The Player by Joe Consentino
When young music teacher Andre Beaufort discovers an antique player piano in the basement of his apartment building, he is visited by the ghost of the original owner: a dapper and charismatic playboy from the Roaring Twenties, Freddy Birtwistle.
Andre has never seen a ghost and Freddy has never been one, so they get off to a rocky start. But when Andre finds his neighbor murdered on his doorstep, he and Freddy join forces to narrow the pool of suspects.
Soon Andre and Freddy discover that opposites attract, even if one’s alive and the other dead. Together these amateur detectives make an enticing team, and it’s a good thing too, because the first murder they solve together won’t be their last. But the real mystery isn’t just whodunit—it’s how a romance between a man and a ghost can have a happily ever after ending.
The Player contains two stand-alone cozy murder mysteries, The City House and The Country House.
I love stories featuring ghosts — especially romances — so I couldn’t wait to delve into this novel. The Player is actually two gay cozy mystery stories in one book. The first novella is entitled “The Country House,” which opens with Andre discovering an old player piano in his apartment building’s basement. His Aunt, who is the landlord, agrees to let Andre haul up the piano to his apartment. What Andre doesn’t know is that there’s a handsome ghost named Freddy Birtwistle attached to the piano whom Andre inadvertently releases when he begins to play the pianola.
As we soon learn, Freddy, a wealthy meticulously-dressed socialite from the roaring 20s, was shot at the age of 30 by a jealous husband in 1935. Freddy was quite the gay “player” in his day, and if any of his numerous stories about his exploits can be believed, he left a trail of broken hearts in his wake. According to Freddy, he broke the heart of every eligible male Hollywood celebrity, and even his presence would often send spouses/partners into a jealous rage. This part of the book was a lot of fun, though I did find that Freddy’s rambling anecdotes got to be a tad repetitive by the second book.
The novel then takes a compelling turn when one of the tenants in Andre’s building is murdered, and once Andre becomes a suspect, the duo takes it upon themselves to investigate the crime in the style of Holmes and Watson. Through their investigation, we meet all the other quirky tenants of the building as we try to guess whodunit.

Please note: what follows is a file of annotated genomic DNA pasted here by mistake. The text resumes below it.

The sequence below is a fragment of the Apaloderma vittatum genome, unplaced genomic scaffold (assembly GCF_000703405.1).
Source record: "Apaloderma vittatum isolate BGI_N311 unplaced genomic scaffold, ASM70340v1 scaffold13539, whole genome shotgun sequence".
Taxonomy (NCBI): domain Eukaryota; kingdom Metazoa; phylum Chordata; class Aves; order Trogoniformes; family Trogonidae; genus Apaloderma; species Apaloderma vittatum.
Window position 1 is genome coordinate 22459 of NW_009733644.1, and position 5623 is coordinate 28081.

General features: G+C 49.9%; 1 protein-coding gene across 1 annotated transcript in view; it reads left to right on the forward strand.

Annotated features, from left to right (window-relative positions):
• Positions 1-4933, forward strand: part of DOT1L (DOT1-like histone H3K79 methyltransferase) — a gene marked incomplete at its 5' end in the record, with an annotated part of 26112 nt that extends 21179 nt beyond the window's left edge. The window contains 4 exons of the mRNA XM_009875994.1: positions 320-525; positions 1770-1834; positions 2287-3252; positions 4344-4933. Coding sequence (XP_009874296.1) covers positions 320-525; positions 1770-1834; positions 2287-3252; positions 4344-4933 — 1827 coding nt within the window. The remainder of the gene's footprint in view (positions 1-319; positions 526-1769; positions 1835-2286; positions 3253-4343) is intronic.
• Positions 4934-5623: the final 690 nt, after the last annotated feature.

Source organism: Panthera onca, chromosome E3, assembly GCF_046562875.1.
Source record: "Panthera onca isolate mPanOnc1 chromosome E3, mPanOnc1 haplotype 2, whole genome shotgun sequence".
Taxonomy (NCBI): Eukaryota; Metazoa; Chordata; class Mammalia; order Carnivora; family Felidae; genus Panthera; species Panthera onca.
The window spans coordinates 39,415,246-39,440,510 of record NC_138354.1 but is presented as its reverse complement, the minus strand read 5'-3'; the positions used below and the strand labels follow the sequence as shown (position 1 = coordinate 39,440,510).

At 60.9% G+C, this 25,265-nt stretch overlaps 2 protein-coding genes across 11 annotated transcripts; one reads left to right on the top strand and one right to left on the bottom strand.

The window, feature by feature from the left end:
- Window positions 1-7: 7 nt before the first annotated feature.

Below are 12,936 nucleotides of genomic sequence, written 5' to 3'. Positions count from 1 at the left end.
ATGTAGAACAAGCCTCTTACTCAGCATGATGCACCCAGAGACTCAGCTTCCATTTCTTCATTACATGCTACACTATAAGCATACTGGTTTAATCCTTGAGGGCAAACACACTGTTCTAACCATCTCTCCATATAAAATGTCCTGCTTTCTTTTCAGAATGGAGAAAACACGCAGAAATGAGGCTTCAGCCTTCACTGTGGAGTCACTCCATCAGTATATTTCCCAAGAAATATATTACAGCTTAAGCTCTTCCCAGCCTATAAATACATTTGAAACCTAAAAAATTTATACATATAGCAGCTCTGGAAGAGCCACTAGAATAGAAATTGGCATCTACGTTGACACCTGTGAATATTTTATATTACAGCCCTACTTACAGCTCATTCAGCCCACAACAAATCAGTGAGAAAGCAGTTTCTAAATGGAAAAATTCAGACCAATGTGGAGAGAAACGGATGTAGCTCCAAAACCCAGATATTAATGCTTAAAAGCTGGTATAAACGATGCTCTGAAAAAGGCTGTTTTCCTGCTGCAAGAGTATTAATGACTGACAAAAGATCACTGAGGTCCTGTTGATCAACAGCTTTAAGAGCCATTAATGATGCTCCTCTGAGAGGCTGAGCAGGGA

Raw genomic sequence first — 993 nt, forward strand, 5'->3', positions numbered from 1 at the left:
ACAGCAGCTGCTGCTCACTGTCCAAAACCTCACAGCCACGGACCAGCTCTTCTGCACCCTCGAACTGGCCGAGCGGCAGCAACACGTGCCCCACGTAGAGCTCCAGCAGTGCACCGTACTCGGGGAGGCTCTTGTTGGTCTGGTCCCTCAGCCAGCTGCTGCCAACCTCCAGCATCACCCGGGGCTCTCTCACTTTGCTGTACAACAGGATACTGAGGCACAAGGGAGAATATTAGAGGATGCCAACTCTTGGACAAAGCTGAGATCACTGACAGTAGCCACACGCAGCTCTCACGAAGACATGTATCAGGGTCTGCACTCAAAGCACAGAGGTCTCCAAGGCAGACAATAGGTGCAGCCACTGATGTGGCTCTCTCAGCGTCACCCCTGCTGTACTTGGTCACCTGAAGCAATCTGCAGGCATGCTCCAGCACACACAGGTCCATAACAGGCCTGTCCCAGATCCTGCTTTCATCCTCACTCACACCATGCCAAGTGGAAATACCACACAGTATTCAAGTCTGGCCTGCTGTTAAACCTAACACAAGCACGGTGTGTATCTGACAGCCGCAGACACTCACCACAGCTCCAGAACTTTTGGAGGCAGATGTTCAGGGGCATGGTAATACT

Given that Freddy was bound to the piano and couldn’t physically leave the apartment, Andre did all the legwork and then reported his findings back to Freddy. The two men then put their heads together to try to figure out the case. And of course, while working together, they fall deeply in love.
This story was a lot of fun and incorporated several surprising plot twists that I didn’t see coming. I also loved Freddy’s continuous stream of 1920s lingo and expressions, many causing me to laugh out loud.
The second book, The Country House, takes place at Freddy’s former country house, now converted into a B & B. At first, we think that Andre is on his own, but another of Freddy’s original player piano’s is in Andre’s rented room, and a couple of pumps of the pedal bring Andre’s ghostly lover to him.
Once again, a murder occurs, and this time, it’s the surly proprietor of the B & B. Like The City House, this second book is also populated with a plethora of compelling and outlandish characters. I found the second book to be as delightful as the first one. It was fast-paced, delightfully twisty (more so even than the first) with a shocking ending.
Now it’s worth mentioning that given that these two novellas are cozy mysteries, meaning there is no on-page sex, swearing, or violence. What we do get, however, is a sweet romance between a young man and a saucy charismatic ghost from the 1920s, as well as a couple of captivating murder mysteries to solve. I hope the author writes more in this world as I’d love to revisit these two enchanting characters.